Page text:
|Cellists Cécilia Tsan and Eric Byers.|
"Travels With 2 Cellos": Mount Wilson Observatory
The cello is probably the closest to the human voice of all the instruments in the orchestra. In this program, with cellists Cécilia Tsan and Eric Byers, those voices lifted us closer to the stars, in the shadow of the great telescope at Mount Wilson, where the universe was discovered.
This series at the Mount Wilson Observatory, called Concerts in the Dome (curated by Cécilia Tsan), is in its third season and has quickly become one of the more coveted venues for the classical music world in Los Angeles. There were two performances—at 3 p.m. and 5 p.m.—and both were sold out.
|The great 100-inch telescope Dome at Mount Wilson.|
|Luigi Boccherini (1743-1805).|
|Sold-out crowd for both performances.|
|Offenbach as a young |
A nice contrast in the program was provided by the film composer, Bear McCreary, who transcribed his moving main title music, from the film “The Professor and the Madman,” for two cellos. This piece offered an elegant exchange of moods layered on an emotional tapestry.
|Enthusiastic applause for Tsan and Byers.|
The highlight of this concert was a transcription of the famous Chaconne from Bach's Violin Partita No. 2 in D minor BWV 1004. So familiar is the Chaconne on the violin that it took a moment to understand that this masterpiece works equally well in this arrangement by Claudio Jaffe and Johanne Perron, for two cellos.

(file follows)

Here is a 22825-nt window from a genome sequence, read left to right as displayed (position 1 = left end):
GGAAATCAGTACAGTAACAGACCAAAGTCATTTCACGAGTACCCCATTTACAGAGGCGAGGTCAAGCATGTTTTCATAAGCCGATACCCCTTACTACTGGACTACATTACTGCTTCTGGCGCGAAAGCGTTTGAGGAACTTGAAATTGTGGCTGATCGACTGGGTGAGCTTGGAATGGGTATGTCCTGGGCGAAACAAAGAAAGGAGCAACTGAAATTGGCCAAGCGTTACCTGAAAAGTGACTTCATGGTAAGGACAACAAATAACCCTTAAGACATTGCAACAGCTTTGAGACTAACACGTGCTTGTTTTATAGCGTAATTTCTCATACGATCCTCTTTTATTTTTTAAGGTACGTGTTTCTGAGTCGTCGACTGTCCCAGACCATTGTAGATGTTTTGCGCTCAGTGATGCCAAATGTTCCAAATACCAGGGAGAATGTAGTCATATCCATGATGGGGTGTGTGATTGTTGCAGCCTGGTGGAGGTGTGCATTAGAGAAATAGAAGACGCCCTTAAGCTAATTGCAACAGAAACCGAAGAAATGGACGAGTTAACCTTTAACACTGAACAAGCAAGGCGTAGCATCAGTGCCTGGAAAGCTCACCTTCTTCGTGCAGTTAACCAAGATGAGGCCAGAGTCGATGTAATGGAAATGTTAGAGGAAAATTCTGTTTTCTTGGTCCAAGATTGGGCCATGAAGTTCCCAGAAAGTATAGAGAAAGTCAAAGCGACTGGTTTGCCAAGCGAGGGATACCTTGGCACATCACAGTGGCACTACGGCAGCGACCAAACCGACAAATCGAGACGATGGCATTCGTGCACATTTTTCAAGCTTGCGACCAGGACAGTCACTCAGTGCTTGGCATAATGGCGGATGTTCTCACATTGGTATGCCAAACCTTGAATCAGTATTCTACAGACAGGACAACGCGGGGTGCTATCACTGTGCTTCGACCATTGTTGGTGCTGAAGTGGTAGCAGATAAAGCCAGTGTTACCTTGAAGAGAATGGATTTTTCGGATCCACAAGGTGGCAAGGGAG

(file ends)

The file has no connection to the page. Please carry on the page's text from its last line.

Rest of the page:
|Bach at age 61 in 1746, painted by|
Elias Gottlob Haussmann.
When the Chaconne began, everyone knew that a special journey was under way and, filling the famous telescope Dome—a cathedral of science—the music echoed our spiritual quest to grasp the heavens. Formally a theme and variations, the Chaconne unfolds... and then keeps on unfolding. As Chopin said, “Bach is like an astronomer who, with the help of ciphers, finds the most wonderful stars.” Just when you think he has finished a particularly intriguing exploration, he takes you into yet another realm and then another, each time returning us safely to the grand opening theme. Tsan and Byers delivered the best of what Bach can be and transported us that much closer to the most wonderful stars.
100-Inch Telescope Dome, Mount Wilson Observatory, Sunday 1 September 2019, 3 p.m. and 5 p.m.
Images: Photos: Todd Mason; Barriére: last.fm; Boccherini: Wikimedia Commons; Offenbach: Wikimedia Commons; Bach: Wikimedia Commons.
Next up at Mount Wilson is the last concert of this year’s series featuring an accomplished roster of French musicians:
Sunday, October 6: Clarinet Quintets by Mozart and Brahms, played by Pierre Génisson (clarinet), Ambroise Aubrun and Henry Gronnier (violins), Virginie d’Avezac (viola), and Cécilia Tsan (cello). Tickets for the 3 p.m. and 5 p.m. performances for each are available here. Don’t miss out!